OPINION – A COVID-19 outbreak in a Cargill plant at High River, Alberta has shut down almost half of Canada’s beef supply, leaving many farmers with no place to sell their cattle. Nearly all beef produced in Canada is processed by three high-volume, high-throughput meat packing plants: Cargill’s High River facility, the JBS plant in Brooks, Alberta and the smaller Cargill plant in Guelph, Ontario. The two Alberta plants have 85 per cent of Canada’s beef slaughter capacity and both are now grappling with COVID-19 outbreaks. While this choke point gives U.S.-based Cargill and Brazilian JBS tremendous power over both cattle prices paid to farmers and the grocery store beef prices paid by consumers, the pandemic outbreaks show it is also one of the weakest links in Canada’s food system.
This week a major COVID-19 outbreak in Cargill’s Alberta plant and a smaller outbreak at the JBS plant have required slow-downs at the JBS plant and a shut-down of the Cargill facility to protect the health of plant workers and the wider community. This also has a domino effect through the food system. Demand for cattle has collapsed, and if supplies dwindle, retail beef prices will likely rise. Without intervention, the price difference between the price of cattle and grocery store beef will end up harming both farmers and consumers while enhancing the already large profits of JBS and Cargill.
“Excessive concentration of ownership and centralization of beef processing, supported and encouraged by our federal and provincial governments, has now put the health of workers, the beef supply and the livelihoods of thousands of farmers in jeopardy,” National Farmers Union (NFU) member and Manitoba beef producer Iain Aitken said. “We extend our heartfelt condolences to the loved ones of the Cargill worker who lost her life to COVID 19.”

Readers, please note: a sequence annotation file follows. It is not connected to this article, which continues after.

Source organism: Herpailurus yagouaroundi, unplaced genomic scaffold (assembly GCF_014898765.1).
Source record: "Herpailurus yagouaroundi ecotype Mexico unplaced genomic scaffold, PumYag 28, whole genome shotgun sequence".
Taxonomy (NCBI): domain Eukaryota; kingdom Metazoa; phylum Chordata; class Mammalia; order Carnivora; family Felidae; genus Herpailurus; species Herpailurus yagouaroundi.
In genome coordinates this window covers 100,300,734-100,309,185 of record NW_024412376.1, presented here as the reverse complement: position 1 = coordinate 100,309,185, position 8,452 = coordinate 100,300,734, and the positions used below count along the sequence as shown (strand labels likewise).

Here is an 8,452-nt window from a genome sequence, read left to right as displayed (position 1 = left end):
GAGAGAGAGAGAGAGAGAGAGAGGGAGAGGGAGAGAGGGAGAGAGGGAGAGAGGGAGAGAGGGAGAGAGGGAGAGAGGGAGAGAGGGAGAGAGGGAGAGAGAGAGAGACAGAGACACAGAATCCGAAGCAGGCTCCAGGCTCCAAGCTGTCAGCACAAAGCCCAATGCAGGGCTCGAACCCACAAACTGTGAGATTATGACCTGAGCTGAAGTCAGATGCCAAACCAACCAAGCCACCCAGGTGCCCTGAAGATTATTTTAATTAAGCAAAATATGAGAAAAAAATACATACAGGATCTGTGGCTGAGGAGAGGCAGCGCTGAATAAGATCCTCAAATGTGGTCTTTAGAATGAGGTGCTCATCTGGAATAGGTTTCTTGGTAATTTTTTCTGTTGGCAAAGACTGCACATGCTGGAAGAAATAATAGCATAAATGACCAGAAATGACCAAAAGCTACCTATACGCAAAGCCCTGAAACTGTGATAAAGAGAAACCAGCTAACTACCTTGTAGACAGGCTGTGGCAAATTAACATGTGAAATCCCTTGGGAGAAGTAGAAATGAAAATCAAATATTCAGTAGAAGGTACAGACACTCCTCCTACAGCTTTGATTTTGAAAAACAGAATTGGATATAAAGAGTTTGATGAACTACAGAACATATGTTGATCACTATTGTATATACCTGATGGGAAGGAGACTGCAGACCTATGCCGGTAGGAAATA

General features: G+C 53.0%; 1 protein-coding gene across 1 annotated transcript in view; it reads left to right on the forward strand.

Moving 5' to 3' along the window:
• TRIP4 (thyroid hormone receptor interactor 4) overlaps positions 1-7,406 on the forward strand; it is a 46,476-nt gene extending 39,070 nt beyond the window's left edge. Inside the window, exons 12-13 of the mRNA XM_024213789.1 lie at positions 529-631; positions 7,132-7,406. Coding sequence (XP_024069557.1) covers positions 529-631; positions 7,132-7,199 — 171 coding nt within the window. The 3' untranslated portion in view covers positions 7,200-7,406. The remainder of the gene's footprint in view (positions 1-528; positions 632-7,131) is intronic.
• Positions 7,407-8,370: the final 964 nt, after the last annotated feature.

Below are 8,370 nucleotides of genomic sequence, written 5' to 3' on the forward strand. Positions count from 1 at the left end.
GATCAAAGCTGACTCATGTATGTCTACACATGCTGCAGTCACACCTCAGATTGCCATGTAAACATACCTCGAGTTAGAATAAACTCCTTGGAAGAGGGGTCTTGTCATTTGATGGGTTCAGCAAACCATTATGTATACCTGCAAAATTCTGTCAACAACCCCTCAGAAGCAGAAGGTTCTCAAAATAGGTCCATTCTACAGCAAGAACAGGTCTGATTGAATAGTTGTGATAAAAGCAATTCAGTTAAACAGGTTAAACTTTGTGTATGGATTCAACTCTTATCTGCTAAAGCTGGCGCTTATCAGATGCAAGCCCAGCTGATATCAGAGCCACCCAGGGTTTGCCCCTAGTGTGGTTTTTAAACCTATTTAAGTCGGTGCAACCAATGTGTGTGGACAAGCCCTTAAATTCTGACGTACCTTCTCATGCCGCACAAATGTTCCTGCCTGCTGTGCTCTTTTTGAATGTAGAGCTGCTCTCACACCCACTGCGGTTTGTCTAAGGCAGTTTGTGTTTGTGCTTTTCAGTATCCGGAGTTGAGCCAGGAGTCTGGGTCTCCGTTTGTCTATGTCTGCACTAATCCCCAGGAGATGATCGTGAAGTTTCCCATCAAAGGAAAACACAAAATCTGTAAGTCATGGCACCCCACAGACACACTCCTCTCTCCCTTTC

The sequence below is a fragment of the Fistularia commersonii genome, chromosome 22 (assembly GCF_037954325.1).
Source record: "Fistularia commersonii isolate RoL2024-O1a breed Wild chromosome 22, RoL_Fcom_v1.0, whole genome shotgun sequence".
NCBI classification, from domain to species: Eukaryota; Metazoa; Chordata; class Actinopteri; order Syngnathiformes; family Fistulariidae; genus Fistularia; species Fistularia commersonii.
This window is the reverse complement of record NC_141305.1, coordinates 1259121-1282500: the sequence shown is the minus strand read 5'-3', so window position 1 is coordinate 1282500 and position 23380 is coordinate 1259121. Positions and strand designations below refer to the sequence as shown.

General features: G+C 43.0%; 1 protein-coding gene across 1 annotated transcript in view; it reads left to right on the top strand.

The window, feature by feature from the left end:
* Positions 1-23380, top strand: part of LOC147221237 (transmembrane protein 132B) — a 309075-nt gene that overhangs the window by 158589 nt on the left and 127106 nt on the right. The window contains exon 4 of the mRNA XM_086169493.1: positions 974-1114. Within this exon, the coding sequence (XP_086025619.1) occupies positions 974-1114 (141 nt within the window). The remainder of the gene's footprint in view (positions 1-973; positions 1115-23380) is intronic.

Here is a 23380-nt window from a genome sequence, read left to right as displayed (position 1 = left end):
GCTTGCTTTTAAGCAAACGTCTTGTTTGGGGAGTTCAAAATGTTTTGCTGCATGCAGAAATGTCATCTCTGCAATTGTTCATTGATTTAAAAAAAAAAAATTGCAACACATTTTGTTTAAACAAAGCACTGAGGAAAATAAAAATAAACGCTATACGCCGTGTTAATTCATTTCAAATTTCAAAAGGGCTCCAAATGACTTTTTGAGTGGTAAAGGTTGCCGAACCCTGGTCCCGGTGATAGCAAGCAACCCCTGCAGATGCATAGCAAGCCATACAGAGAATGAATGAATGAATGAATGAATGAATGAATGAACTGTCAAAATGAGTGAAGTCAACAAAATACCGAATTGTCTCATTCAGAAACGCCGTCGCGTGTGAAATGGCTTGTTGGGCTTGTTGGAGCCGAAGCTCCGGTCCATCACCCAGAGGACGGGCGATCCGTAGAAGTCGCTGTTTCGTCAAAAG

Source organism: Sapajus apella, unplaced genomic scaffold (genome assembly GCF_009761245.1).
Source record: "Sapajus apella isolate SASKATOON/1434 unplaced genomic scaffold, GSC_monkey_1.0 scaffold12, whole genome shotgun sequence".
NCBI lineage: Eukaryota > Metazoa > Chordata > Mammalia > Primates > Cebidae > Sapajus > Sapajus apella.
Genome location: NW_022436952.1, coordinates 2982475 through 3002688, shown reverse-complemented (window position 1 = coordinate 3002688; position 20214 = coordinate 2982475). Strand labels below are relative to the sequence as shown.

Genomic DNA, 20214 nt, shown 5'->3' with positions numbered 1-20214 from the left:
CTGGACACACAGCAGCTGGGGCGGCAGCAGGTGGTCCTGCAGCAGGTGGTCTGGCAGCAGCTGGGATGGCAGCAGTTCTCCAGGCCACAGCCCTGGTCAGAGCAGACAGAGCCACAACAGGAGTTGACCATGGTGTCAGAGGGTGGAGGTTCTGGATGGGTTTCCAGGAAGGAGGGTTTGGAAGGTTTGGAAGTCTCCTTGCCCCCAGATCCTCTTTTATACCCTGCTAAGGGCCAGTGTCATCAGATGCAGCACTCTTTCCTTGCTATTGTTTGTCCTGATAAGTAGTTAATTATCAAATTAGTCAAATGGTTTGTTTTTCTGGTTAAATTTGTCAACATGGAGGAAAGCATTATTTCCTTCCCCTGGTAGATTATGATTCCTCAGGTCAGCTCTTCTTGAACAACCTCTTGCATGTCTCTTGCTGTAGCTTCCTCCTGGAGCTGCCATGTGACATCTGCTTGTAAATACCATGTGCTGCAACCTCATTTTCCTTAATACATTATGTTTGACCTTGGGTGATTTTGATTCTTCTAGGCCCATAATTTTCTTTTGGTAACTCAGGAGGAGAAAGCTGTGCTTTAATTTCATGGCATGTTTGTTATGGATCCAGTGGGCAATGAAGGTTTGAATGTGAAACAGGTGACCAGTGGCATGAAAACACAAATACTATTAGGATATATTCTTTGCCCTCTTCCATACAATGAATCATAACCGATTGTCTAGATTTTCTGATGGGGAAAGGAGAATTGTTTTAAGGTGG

“Farmers need emergency support so we can take care of our livestock until the plants ramp up again. Health and safety come first, but you can’t tell the cows to stop eating and growing until the crisis is over,” Deleau, Manitoba mixed farmer and NFU Board member Ian Robson said. “We need a price floor to make sure that Cargill and JBS don’t take advantage of this crisis to reduce prices. Today’s government must not make the same kind of mistakes as during the BSE Mad Cow crisis when the giant packers pocketed support program money and put hundreds of family farms out of business.”
The NFU also urges emergency support to lay the groundwork for a more resilient and fair meat sector in Canada.
“The NFU’s vision is for a food policy based on food sovereignty,” grassfed beef producer from the Kingston, Ontario area’s Tim Dowling said. “Our food system would then support more family farmers providing more food for more Canadians by focussing on building up our capacity to serve local and regional markets across the country.”
In 2008 the NFU published a comprehensive study of Canada’s cattle industry, analysing the development meat packing companies’ concentration, the impacts on cattle prices for farmers, and offering solutions that would reorient the system towards a more resilient beef sector. Its recommendations are more valid than ever today.
“The COVID-19 crisis is a wake-up call and an opportunity to rebuild our economy in ways that work for people, and which have the resilience to manage the crisis conditions that will undoubtedly occur in the future,” Aitken said.